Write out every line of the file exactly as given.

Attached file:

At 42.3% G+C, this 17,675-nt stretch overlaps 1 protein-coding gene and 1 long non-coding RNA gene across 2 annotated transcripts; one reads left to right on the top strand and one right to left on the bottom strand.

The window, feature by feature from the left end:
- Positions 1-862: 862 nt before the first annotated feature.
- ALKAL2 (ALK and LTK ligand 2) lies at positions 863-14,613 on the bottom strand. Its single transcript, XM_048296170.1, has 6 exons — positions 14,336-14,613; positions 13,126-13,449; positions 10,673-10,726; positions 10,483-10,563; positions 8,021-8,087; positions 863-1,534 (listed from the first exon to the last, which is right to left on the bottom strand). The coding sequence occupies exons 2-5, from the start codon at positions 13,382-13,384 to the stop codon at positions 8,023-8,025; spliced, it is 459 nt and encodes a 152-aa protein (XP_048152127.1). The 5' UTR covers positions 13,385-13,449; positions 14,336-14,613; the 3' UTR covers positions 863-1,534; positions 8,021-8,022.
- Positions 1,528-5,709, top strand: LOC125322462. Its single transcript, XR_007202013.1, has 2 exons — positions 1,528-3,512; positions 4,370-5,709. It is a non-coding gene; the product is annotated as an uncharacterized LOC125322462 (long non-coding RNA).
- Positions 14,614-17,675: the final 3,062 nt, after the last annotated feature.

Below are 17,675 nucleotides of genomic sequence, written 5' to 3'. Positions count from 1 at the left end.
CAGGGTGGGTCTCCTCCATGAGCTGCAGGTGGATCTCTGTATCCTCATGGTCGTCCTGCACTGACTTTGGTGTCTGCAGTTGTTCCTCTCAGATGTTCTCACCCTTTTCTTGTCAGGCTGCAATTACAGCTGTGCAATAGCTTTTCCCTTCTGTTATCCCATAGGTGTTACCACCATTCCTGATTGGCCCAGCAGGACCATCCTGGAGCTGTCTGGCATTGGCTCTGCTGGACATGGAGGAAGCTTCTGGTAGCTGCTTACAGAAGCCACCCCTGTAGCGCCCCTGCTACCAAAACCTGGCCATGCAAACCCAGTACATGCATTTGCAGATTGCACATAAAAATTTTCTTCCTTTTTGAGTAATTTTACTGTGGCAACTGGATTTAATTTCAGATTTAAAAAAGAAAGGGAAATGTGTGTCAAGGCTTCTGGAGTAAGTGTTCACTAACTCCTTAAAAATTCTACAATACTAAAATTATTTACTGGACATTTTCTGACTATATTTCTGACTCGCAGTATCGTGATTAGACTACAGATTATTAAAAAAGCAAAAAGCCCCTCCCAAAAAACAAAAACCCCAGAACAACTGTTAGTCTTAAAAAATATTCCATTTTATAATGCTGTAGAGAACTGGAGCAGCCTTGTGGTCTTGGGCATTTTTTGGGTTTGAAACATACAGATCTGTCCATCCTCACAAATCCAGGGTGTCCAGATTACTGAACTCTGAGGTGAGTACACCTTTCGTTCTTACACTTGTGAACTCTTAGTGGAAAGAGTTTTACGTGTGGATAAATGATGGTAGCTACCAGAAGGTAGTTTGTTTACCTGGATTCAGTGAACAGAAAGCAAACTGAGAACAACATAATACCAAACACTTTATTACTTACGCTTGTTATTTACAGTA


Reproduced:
At 42.3% G+C, this 17,675-nt stretch overlaps 1 protein-coding gene and 1 long non-coding RNA gene across 2 annotated transcripts; one reads left to right on the top strand and one right to left on the bottom strand.

The window, feature by feature from the left end:
- Positions 1-862: 862 nt before the first annotated feature.
- ALKAL2 (ALK and LTK ligand 2) lies at positions 863-14,613 on the bottom strand. Its single transcript, XM_048296170.1, has 6 exons — positions 14,336-14,613; positions 13,126-13,449; positions 10,673-10,726; positions 10,483-10,563; positions 8,021-8,087; positions 863-1,534 (listed from the first exon to the last, which is right to left on the bottom strand). The coding sequence occupies exons 2-5, from the start codon at positions 13,382-13,384 to the stop codon at positions 8,023-8,025; spliced, it is 459 nt and encodes a 152-aa protein (XP_048152127.1). The 5' UTR covers positions 13,385-13,449; positions 14,336-14,613; the 3' UTR covers positions 863-1,534; positions 8,021-8,022.
- Positions 1,528-5,709, top strand: LOC125322462. Its single transcript, XR_007202013.1, has 2 exons — positions 1,528-3,512; positions 4,370-5,709. It is a non-coding gene; the product is annotated as an uncharacterized LOC125322462 (long non-coding RNA).
- Positions 14,614-17,675: the final 3,062 nt, after the last annotated feature.

Below are 17,675 nucleotides of genomic sequence, written 5' to 3'. Positions count from 1 at the left end.
CAGGGTGGGTCTCCTCCATGAGCTGCAGGTGGATCTCTGTATCCTCATGGTCGTCCTGCACTGACTTTGGTGTCTGCAGTTGTTCCTCTCAGATGTTCTCACCCTTTTCTTGTCAGGCTGCAATTACAGCTGTGCAATAGCTTTTCCCTTCTGTTATCCCATAGGTGTTACCACCATTCCTGATTGGCCCAGCAGGACCATCCTGGAGCTGTCTGGCATTGGCTCTGCTGGACATGGAGGAAGCTTCTGGTAGCTGCTTACAGAAGCCACCCCTGTAGCGCCCCTGCTACCAAAACCTGGCCATGCAAACCCAGTACATGCATTTGCAGATTGCACATAAAAATTTTCTTCCTTTTTGAGTAATTTTACTGTGGCAACTGGATTTAATTTCAGATTTAAAAAAGAAAGGGAAATGTGTGTCAAGGCTTCTGGAGTAAGTGTTCACTAACTCCTTAAAAATTCTACAATACTAAAATTATTTACTGGACATTTTCTGACTATATTTCTGACTCGCAGTATCGTGATTAGACTACAGATTATTAAAAAAGCAAAAAGCCCCTCCCAAAAAACAAAAACCCCAGAACAACTGTTAGTCTTAAAAAATATTCCATTTTATAATGCTGTAGAGAACTGGAGCAGCCTTGTGGTCTTGGGCATTTTTTGGGTTTGAAACATACAGATCTGTCCATCCTCACAAATCCAGGGTGTCCAGATTACTGAACTCTGAGGTGAGTACACCTTTCGTTCTTACACTTGTGAACTCTTAGTGGAAAGAGTTTTACGTGTGGATAAATGATGGTAGCTACCAGAAGGTAGTTTGTTTACCTGGATTCAGTGAACAGAAAGCAAACTGAGAACAACATAATACCAAACACTTTATTACTTACGCTTGTTATTTACAGTA